Total food waste reduction by Danish households amounts to 14,000 tonnes between 2011 and 2017, the agency, part of the Ministry of Environment and Food, wrote on its website.
The figures show that Danish households had a total food wastage of 261,000 tonnes in 2011-12, a figure that was reduced to 247,000 tonnes in 2017.
And when it comes to people living in apartments in Denmark, the report shows that they have reduced their food waste by an average of 24 percent per person over the past six years. However, there was no decline in food waste among those living in detached houses.
Apartment dwellers currently throw out one and a half kilograms of edible food per household per week, according to the figures, while the equivalent wastage for detached houses is two kilograms.
Meanwhile, a report from the Danish Veterinary and Food Administration, which also forms part of the environment ministry, has shown a positive focus on the issue of food waste in Danish households: a total of 85 percent of people in Denmark are reported to have become aware of the problem during the past year.
In addition, the report points out that motivation to reduce food waste is linked to how much money the households can save.
Two thirds of people said that the incentive of saving money would encourage them to reduce food waste, according to a survey carried out by the agency.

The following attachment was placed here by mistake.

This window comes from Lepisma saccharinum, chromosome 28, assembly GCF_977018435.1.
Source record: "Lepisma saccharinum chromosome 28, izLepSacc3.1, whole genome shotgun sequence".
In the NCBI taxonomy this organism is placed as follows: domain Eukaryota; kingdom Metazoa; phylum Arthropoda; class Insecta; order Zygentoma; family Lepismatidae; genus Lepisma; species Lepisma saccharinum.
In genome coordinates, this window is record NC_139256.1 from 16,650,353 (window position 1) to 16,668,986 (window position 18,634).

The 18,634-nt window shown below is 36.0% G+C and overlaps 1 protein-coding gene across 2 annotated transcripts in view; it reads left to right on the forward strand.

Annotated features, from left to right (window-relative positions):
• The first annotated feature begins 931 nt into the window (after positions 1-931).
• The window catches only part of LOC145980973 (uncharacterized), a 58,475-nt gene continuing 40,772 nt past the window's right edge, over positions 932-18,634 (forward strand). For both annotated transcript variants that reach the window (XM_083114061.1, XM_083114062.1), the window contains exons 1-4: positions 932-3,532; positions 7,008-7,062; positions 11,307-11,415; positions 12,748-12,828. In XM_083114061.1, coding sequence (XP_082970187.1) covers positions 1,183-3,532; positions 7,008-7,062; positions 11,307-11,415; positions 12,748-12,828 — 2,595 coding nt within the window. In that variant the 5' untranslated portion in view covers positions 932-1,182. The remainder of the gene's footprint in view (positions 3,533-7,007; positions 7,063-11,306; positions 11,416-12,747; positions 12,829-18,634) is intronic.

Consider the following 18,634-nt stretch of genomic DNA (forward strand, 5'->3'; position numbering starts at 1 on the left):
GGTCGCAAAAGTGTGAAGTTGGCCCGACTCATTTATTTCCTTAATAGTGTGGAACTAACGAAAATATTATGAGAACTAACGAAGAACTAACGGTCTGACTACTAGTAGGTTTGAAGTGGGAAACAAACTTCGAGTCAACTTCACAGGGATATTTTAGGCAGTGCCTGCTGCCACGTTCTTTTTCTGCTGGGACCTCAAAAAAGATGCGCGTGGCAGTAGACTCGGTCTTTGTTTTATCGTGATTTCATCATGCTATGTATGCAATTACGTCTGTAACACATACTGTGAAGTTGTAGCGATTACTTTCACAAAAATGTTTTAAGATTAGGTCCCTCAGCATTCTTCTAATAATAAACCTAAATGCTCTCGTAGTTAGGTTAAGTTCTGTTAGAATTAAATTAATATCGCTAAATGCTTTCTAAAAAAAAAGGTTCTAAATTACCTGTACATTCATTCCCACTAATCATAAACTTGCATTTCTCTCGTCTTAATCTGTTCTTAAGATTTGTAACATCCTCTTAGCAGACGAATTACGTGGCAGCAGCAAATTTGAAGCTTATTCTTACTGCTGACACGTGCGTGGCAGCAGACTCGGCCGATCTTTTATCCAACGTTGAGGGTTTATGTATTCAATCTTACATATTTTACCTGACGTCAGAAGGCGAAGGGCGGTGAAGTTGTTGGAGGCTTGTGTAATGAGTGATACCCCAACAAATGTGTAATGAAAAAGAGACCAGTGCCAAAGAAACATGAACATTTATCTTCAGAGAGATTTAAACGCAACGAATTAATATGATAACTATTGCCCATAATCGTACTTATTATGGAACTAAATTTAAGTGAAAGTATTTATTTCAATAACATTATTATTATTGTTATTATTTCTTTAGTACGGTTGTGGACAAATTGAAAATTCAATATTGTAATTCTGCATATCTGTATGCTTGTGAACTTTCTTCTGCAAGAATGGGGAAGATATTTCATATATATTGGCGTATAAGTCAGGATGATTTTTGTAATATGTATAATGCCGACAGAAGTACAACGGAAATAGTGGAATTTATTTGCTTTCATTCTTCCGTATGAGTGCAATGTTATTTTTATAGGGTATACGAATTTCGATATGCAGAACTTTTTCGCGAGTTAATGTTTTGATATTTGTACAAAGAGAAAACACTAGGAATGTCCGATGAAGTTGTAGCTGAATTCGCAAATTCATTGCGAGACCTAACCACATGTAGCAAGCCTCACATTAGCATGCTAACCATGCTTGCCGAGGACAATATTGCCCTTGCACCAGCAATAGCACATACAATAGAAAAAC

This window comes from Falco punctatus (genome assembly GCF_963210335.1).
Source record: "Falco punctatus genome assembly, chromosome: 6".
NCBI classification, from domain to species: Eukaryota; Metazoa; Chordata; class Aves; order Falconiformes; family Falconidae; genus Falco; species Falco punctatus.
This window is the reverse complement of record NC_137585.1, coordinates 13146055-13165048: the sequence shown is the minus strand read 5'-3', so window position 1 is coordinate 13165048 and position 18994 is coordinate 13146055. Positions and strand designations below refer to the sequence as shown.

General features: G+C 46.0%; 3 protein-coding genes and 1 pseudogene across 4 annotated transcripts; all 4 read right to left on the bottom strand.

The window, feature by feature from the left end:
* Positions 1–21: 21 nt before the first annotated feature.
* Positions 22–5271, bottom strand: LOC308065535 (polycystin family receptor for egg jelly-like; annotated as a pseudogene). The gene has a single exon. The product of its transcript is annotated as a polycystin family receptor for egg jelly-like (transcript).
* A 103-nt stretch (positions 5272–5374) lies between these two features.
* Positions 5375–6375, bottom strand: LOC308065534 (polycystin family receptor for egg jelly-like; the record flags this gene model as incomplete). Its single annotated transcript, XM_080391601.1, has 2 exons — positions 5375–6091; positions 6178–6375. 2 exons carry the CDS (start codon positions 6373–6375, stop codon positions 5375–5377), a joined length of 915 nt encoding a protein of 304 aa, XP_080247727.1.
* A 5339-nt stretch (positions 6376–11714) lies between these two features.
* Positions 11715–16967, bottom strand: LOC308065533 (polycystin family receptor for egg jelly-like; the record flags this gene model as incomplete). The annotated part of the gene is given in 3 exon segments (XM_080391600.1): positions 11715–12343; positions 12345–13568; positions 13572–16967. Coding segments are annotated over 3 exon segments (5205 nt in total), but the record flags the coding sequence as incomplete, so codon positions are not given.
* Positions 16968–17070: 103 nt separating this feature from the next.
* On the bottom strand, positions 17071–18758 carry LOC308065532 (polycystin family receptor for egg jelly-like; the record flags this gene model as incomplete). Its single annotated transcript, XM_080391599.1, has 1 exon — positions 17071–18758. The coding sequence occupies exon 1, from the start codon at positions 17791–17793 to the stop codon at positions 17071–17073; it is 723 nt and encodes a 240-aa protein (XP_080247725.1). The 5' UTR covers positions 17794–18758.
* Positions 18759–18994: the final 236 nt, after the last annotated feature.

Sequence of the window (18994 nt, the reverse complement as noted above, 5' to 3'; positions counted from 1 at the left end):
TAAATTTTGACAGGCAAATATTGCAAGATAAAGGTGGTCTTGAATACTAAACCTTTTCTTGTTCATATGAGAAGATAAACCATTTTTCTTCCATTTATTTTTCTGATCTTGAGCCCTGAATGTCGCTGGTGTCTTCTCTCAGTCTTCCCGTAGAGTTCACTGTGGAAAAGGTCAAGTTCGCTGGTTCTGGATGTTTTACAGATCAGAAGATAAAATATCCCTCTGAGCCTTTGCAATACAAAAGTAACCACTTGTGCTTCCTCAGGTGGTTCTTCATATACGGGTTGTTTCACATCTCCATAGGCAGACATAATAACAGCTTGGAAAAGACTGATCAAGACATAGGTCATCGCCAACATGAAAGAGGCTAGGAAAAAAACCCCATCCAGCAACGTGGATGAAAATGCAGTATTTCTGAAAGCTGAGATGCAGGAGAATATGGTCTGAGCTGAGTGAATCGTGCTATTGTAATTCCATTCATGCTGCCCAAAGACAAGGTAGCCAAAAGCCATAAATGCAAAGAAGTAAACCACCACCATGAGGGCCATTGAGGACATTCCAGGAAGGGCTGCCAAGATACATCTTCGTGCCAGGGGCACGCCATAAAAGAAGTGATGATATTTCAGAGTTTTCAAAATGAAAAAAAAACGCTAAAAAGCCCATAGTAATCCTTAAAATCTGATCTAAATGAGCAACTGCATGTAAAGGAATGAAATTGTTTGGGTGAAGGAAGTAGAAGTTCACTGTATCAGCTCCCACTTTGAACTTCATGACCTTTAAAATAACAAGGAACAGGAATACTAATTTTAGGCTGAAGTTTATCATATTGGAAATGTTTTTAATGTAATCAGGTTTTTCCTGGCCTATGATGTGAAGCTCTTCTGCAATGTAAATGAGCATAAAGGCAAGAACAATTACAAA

A further 54 percent said they considered food waste a problem for the environment.
NGO Stop Wasting Food (Stop Spild Af Mad) said it welcomed the positive development.
“We’ve been campaigning to reduce Danish people’s food waste for the last ten years, and (the announced figures) show that we are on the right track — especially today, in a time of economic upswing,” the organization’s founder Selina Juul said in a press statement.
“We still have a lot of work ahead of us, especially focusing on detached households, but overall the new numbers show that we are moving in a good direction,” Juul added.
Minister for Food and the Environment Esben Lunde Larsen also said that the figures were cause for optimism.
“It is gratifying that we have seen an average fall in food wastage of eight percent, even though I am very surprised that we have seen a very large reduction of food waste from households in apartment blocks but not in single-family households,” Larsen told newspaper Politiken.
The minister said that he hopes both the retail sector and Stop Wasting Food will help the latter type of household to reduce waste.
“That is where we must increase our efforts, both with better information and through retailers improving the size of products they sell, and how, for example, things like irregular cabbages or small apples are presented,” he continued.
The Ministry of Environment and Food figures were collected by weighing food thrown out by 1,600 families across Denmark and in different types of housing.
Detailed recording of the waste showed vegetables are the most common form of food waste, followed by bread, conservable foods and meat, Ritzau writes.